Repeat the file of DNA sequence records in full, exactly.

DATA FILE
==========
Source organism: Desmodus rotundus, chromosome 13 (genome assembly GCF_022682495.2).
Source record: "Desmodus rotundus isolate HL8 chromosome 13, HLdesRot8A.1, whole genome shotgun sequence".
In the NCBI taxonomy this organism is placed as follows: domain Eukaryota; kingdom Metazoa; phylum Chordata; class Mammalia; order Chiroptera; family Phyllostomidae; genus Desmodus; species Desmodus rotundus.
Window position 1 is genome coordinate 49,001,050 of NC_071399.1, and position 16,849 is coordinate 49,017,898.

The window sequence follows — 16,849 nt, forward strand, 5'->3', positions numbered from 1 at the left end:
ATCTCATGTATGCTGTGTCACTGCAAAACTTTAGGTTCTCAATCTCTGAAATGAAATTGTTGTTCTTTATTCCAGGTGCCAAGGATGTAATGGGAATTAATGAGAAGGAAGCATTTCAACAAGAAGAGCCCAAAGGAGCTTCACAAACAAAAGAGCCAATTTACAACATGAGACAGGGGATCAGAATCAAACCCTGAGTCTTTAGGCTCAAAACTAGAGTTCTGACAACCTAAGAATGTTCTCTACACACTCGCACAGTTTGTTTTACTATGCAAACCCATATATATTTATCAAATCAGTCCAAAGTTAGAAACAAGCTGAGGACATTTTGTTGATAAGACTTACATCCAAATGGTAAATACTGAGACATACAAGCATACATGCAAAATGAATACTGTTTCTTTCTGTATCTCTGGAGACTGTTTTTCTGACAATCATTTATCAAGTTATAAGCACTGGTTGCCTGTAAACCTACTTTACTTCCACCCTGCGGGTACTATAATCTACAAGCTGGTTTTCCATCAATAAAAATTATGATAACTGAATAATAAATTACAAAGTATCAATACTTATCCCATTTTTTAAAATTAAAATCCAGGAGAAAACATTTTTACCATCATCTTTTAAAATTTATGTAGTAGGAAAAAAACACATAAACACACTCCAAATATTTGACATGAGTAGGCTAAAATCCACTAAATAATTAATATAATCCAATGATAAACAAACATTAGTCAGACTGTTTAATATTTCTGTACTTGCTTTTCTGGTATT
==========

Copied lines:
Source organism: Desmodus rotundus, chromosome 13 (genome assembly GCF_022682495.2).
Source record: "Desmodus rotundus isolate HL8 chromosome 13, HLdesRot8A.1, whole genome shotgun sequence".
In the NCBI taxonomy this organism is placed as follows: domain Eukaryota; kingdom Metazoa; phylum Chordata; class Mammalia; order Chiroptera; family Phyllostomidae; genus Desmodus; species Desmodus rotundus.
Window position 1 is genome coordinate 49,001,050 of NC_071399.1, and position 16,849 is coordinate 49,017,898.

The window sequence follows — 16,849 nt, forward strand, 5'->3', positions numbered from 1 at the left end:
ATCTCATGTATGCTGTGTCACTGCAAAACTTTAGGTTCTCAATCTCTGAAATGAAATTGTTGTTCTTTATTCCAGGTGCCAAGGATGTAATGGGAATTAATGAGAAGGAAGCATTTCAACAAGAAGAGCCCAAAGGAGCTTCACAAACAAAAGAGCCAATTTACAACATGAGACAGGGGATCAGAATCAAACCCTGAGTCTTTAGGCTCAAAACTAGAGTTCTGACAACCTAAGAATGTTCTCTACACACTCGCACAGTTTGTTTTACTATGCAAACCCATATATATTTATCAAATCAGTCCAAAGTTAGAAACAAGCTGAGGACATTTTGTTGATAAGACTTACATCCAAATGGTAAATACTGAGACATACAAGCATACATGCAAAATGAATACTGTTTCTTTCTGTATCTCTGGAGACTGTTTTTCTGACAATCATTTATCAAGTTATAAGCACTGGTTGCCTGTAAACCTACTTTACTTCCACCCTGCGGGTACTATAATCTACAAGCTGGTTTTCCATCAATAAAAATTATGATAACTGAATAATAAATTACAAAGTATCAATACTTATCCCATTTTTTAAAATTAAAATCCAGGAGAAAACATTTTTACCATCATCTTTTAAAATTTATGTAGTAGGAAAAAAACACATAAACACACTCCAAATATTTGACATGAGTAGGCTAAAATCCACTAAATAATTAATATAATCCAATGATAAACAAACATTAGTCAGACTGTTTAATATTTCTGTACTTGCTTTTCTGGTATT